Some individuals are still at large and continue their activities with sporadic frequency. But on the whole these movements have lost most of their credibility; and their ambition to create an Al Qaeda-, Hamas-, or Hezbollah-type of organisation has not inspired large sections of the Greek population.
An exception is the ultra right-wing, bordering on Nazism, organisation Golden Dawn. For a long period, it remained cleverly hidden inside other organisations such as the conservative New Democracy party and also the right-wing LAOS.
Having raised its very ugly head in the past few years, Golden Dawn managed to elect some 18 MPs in the most recent Greek parliament, with the prospect of electing a great deal more on Sunday. Most of its leaders, however, are in gaol accused of being part of a criminal organisation.
The strong possibility of a left-wing victory – whose slogan is "Hope is on the way" – is sending shivers down the spines of the Greek and European establishments. They fear the Left will challenge and possibly overturn the Merkel-Schäuble dominant economic point of view based on extreme austerity, which has degraded and debased large sections of the Greek population, and that this could also have a domino effect that would involve many other countries in the EU.
Violence is endemic in human beings and our society. It is present from the day we are born, in the family, in the school, in the university, in the place of work and in every other human activity. The measures taken from time to time to reduce or eradicate violence are not only inadequate, they are also irrelevant and more often than not cause a reaction that is difficult if not impossible to control.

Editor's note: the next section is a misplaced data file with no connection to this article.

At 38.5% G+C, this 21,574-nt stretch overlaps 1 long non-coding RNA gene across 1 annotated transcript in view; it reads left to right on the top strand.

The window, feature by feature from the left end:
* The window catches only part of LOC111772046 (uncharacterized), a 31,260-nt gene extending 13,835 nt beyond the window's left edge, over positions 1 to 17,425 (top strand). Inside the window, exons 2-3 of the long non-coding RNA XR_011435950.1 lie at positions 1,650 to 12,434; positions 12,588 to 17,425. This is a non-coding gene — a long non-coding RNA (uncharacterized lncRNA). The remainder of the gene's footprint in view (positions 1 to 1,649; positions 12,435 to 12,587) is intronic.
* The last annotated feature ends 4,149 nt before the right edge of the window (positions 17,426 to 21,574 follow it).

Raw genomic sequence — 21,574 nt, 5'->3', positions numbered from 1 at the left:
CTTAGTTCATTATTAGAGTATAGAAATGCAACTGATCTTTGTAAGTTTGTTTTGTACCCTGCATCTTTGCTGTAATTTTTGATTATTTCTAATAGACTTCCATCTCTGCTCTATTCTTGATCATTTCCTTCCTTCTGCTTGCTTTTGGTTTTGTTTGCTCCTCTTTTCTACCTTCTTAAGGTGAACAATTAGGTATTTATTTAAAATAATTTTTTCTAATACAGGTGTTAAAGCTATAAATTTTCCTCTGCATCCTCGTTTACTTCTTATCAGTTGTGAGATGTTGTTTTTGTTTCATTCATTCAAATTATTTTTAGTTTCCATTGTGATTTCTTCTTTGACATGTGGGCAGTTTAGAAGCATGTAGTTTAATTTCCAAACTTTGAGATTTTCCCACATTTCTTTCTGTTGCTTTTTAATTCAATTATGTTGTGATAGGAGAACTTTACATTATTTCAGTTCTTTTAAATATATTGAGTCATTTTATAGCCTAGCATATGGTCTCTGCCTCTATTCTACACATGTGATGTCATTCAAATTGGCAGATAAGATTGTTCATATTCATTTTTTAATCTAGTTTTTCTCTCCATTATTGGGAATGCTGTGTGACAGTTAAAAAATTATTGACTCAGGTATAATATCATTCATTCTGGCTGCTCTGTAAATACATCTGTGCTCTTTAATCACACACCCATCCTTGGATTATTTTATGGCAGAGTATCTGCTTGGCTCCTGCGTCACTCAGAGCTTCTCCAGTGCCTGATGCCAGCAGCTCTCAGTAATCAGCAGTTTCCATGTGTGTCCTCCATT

A typical example at the moment is the fact of EU foreign ministers discussing establishing American-type measures put in place after the 911 attacks in America. These include access to personal details of aeroplane travellers, revision of the Schengen agreement, strict supervision of the internet, tapping of telephones and an increase in the defence budgets of the EU member states, with more money for police and security services.
In France and Belgium, the army is on the streets and the countries' respective prime ministers are enjoying increased popularity. A Fortress-Europe is under construction and the fascist National Front can only smile with satisfaction and await the not-so-distant future when it will be called on to govern.
The events in France and the measures that followed the attack are further proof that violence begets violence, and of how inadequate such measures are in preventing attacks against Christian communities in Muslim countries. The events show clearly that it is not only the West that can mete out punishment – while it hypocritically ignores the many war victims in the Ukraine, Nigeria, Afghanistan, Pakistan, Syria, the Gaza Strip and other war zones.
People in the West and the Western intelligentsia support Charlie Hebdo; but where do they stand on the massacre and carnage of thousands of immigrants and refugees who lose their lives in the freezing waters of the Aegean or South Italy or the border with Turkey – or the many other places where human life becomes fodder for social, political and religious conflicts?